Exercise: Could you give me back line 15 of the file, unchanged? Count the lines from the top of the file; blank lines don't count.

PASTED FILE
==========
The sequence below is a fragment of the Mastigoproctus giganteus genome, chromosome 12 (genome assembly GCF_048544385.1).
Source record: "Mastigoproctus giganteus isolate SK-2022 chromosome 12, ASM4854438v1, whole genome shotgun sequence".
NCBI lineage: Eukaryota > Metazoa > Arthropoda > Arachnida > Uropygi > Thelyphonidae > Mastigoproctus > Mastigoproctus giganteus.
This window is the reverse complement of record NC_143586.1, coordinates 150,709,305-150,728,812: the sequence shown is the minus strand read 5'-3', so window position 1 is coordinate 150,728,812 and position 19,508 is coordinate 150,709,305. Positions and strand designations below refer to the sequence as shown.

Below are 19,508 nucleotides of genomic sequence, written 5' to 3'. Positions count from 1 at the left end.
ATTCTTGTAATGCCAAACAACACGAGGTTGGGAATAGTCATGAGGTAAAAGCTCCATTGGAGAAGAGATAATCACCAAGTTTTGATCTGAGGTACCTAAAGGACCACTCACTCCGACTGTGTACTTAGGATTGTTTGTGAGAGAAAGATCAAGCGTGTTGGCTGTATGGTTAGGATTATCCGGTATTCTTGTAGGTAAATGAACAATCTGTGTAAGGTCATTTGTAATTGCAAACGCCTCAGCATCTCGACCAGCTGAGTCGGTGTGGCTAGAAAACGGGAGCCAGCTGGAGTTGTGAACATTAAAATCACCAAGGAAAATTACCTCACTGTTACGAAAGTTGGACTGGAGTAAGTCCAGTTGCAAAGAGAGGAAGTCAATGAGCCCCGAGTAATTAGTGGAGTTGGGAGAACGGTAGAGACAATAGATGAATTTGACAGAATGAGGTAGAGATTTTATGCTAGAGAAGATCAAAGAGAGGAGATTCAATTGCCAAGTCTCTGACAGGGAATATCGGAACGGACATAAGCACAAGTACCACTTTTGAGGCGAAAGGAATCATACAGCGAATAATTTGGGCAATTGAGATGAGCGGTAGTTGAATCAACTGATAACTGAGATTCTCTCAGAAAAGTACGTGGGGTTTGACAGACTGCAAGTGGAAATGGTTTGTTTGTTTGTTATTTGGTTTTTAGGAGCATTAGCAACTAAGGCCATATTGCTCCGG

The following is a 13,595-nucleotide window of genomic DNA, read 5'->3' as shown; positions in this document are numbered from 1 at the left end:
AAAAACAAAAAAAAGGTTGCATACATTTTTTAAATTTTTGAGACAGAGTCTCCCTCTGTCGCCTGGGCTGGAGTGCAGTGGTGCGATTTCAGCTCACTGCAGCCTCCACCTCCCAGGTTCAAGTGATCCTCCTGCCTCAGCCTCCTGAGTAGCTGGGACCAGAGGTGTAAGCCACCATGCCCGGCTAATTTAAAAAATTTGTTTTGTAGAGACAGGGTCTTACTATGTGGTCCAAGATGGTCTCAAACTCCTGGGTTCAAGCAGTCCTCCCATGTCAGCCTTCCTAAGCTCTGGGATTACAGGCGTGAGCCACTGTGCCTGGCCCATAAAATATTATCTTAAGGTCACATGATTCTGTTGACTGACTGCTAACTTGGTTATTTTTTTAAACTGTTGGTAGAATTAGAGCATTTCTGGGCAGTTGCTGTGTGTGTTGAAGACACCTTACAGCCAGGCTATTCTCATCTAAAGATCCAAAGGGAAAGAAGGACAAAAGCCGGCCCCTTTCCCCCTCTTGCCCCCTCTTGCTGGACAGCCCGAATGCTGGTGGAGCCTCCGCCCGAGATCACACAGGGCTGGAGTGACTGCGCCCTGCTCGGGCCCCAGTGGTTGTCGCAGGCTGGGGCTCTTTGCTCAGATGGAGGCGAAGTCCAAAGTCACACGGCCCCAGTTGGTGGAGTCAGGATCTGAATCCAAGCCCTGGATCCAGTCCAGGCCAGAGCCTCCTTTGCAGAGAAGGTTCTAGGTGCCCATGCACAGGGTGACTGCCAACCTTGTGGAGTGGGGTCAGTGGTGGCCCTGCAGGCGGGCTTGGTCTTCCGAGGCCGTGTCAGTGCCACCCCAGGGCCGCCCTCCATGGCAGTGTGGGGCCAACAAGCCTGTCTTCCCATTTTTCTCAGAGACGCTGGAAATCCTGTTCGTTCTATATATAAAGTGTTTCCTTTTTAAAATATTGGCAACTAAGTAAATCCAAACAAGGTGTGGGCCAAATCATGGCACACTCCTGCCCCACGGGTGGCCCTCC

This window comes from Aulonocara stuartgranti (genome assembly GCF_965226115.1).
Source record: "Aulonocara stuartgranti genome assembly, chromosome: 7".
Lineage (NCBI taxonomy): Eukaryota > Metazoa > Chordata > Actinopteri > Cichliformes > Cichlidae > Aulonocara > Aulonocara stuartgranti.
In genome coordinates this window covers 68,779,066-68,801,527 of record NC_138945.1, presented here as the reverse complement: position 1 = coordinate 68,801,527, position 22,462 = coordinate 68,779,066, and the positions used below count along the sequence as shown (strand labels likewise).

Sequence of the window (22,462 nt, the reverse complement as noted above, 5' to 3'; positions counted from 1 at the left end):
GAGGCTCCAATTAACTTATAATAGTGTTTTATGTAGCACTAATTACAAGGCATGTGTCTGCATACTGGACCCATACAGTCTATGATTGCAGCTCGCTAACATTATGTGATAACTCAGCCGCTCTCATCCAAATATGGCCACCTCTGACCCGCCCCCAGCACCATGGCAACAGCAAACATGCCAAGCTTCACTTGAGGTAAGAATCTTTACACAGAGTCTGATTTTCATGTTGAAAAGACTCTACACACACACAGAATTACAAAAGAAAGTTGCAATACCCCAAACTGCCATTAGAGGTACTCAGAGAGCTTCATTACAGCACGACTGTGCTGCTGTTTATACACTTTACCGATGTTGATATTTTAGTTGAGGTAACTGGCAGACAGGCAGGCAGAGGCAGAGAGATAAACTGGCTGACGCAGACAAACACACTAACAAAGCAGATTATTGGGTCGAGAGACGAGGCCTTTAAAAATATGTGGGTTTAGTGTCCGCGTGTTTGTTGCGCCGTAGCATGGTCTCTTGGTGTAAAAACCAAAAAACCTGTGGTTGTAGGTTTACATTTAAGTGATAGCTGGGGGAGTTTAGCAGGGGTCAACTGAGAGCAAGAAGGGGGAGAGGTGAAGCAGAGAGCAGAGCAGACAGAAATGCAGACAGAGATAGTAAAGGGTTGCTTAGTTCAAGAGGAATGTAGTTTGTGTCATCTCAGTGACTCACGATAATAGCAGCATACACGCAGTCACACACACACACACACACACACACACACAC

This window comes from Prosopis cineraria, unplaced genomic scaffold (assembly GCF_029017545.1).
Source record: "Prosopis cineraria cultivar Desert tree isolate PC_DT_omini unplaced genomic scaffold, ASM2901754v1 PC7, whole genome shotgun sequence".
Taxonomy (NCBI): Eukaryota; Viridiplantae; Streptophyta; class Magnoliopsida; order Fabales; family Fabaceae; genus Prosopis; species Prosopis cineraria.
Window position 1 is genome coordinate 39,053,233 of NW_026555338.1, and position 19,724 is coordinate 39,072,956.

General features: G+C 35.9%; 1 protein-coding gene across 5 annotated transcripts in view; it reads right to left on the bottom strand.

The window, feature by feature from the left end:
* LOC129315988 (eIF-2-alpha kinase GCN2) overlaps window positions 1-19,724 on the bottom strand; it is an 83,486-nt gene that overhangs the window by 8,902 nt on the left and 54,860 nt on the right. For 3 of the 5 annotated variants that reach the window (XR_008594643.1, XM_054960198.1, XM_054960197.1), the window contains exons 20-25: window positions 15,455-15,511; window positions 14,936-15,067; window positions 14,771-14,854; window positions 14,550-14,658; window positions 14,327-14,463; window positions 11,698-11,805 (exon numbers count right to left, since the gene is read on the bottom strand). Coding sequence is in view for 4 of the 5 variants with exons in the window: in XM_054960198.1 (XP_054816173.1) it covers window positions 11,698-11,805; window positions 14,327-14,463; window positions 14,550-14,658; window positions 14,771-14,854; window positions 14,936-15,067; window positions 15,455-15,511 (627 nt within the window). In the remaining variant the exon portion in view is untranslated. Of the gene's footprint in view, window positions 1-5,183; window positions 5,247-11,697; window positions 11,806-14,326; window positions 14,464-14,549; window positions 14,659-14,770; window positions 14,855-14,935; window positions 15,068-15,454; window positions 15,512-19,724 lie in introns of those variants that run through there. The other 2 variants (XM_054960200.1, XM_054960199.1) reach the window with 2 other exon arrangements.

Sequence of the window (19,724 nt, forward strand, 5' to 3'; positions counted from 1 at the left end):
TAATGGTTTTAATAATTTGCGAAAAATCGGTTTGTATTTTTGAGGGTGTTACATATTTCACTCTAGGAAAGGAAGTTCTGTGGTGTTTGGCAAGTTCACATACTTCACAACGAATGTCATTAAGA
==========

This window comes from Prosopis cineraria, unplaced genomic scaffold (assembly GCF_029017545.1).